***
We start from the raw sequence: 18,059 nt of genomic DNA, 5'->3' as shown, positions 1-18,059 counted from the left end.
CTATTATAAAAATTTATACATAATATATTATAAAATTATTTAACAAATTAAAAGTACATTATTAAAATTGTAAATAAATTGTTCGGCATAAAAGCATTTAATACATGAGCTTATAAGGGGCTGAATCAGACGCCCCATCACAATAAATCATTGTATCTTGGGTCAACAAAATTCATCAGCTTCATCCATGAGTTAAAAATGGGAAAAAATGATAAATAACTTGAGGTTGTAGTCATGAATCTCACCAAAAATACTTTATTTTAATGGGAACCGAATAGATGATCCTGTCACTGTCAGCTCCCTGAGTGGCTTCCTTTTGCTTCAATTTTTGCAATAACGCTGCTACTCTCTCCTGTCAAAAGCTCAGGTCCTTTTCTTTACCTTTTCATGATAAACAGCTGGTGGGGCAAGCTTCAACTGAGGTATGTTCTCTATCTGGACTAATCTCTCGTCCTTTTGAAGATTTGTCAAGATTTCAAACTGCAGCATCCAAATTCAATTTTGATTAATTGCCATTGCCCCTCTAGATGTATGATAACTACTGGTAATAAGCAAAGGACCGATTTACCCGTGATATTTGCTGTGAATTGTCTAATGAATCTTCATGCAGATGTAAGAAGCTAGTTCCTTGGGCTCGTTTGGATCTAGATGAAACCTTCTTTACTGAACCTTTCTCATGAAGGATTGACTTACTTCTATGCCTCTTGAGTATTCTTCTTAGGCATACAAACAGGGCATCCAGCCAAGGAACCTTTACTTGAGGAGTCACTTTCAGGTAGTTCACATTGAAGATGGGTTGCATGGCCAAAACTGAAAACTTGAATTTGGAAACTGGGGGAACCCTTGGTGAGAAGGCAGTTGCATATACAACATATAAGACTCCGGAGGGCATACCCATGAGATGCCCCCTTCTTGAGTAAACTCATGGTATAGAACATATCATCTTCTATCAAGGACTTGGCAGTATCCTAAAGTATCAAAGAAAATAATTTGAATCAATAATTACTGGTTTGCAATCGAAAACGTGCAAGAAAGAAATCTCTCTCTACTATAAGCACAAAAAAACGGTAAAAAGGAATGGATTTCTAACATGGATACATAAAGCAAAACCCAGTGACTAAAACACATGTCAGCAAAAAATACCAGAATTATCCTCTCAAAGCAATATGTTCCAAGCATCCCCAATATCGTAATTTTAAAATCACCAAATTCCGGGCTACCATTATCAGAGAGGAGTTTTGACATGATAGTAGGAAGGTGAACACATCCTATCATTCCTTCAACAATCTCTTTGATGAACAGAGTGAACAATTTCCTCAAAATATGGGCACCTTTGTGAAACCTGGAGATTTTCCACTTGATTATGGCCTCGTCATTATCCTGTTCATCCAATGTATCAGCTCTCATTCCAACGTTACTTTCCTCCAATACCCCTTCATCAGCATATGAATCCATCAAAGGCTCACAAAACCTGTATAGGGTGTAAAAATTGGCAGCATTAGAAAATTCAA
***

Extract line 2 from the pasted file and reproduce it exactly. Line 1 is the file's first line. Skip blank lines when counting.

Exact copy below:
CTATTATAAAAATTTATACATAATATATTATAAAATTATTTAACAAATTAAAAGTACATTATTAAAATTGTAAATAAATTGTTCGGCATAAAAGCATTTAATACATGAGCTTATAAGGGGCTGAATCAGACGCCCCATCACAATAAATCATTGTATCTTGGGTCAACAAAATTCATCAGCTTCATCCATGAGTTAAAAATGGGAAAAAATGATAAATAACTTGAGGTTGTAGTCATGAATCTCACCAAAAATACTTTATTTTAATGGGAACCGAATAGATGATCCTGTCACTGTCAGCTCCCTGAGTGGCTTCCTTTTGCTTCAATTTTTGCAATAACGCTGCTACTCTCTCCTGTCAAAAGCTCAGGTCCTTTTCTTTACCTTTTCATGATAAACAGCTGGTGGGGCAAGCTTCAACTGAGGTATGTTCTCTATCTGGACTAATCTCTCGTCCTTTTGAAGATTTGTCAAGATTTCAAACTGCAGCATCCAAATTCAATTTTGATTAATTGCCATTGCCCCTCTAGATGTATGATAACTACTGGTAATAAGCAAAGGACCGATTTACCCGTGATATTTGCTGTGAATTGTCTAATGAATCTTCATGCAGATGTAAGAAGCTAGTTCCTTGGGCTCGTTTGGATCTAGATGAAACCTTCTTTACTGAACCTTTCTCATGAAGGATTGACTTACTTCTATGCCTCTTGAGTATTCTTCTTAGGCATACAAACAGGGCATCCAGCCAAGGAACCTTTACTTGAGGAGTCACTTTCAGGTAGTTCACATTGAAGATGGGTTGCATGGCCAAAACTGAAAACTTGAATTTGGAAACTGGGGGAACCCTTGGTGAGAAGGCAGTTGCATATACAACATATAAGACTCCGGAGGGCATACCCATGAGATGCCCCCTTCTTGAGTAAACTCATGGTATAGAACATATCATCTTCTATCAAGGACTTGGCAGTATCCTAAAGTATCAAAGAAAATAATTTGAATCAATAATTACTGGTTTGCAATCGAAAACGTGCAAGAAAGAAATCTCTCTCTACTATAAGCACAAAAAAACGGTAAAAAGGAATGGATTTCTAACATGGATACATAAAGCAAAACCCAGTGACTAAAACACATGTCAGCAAAAAATACCAGAATTATCCTCTCAAAGCAATATGTTCCAAGCATCCCCAATATCGTAATTTTAAAATCACCAAATTCCGGGCTACCATTATCAGAGAGGAGTTTTGACATGATAGTAGGAAGGTGAACACATCCTATCATTCCTTCAACAATCTCTTTGATGAACAGAGTGAACAATTTCCTCAAAATATGGGCACCTTTGTGAAACCTGGAGATTTTCCACTTGATTATGGCCTCGTCATTATCCTGTTCATCCAATGTATCAGCTCTCATTCCAACGTTACTTTCCTCCAATACCCCTTCATCAGCATATGAATCCATCAAAGGCTCACAAAACCTGTATAGGGTGTAAAAATTGGCAGCATTAGAAAATTCAA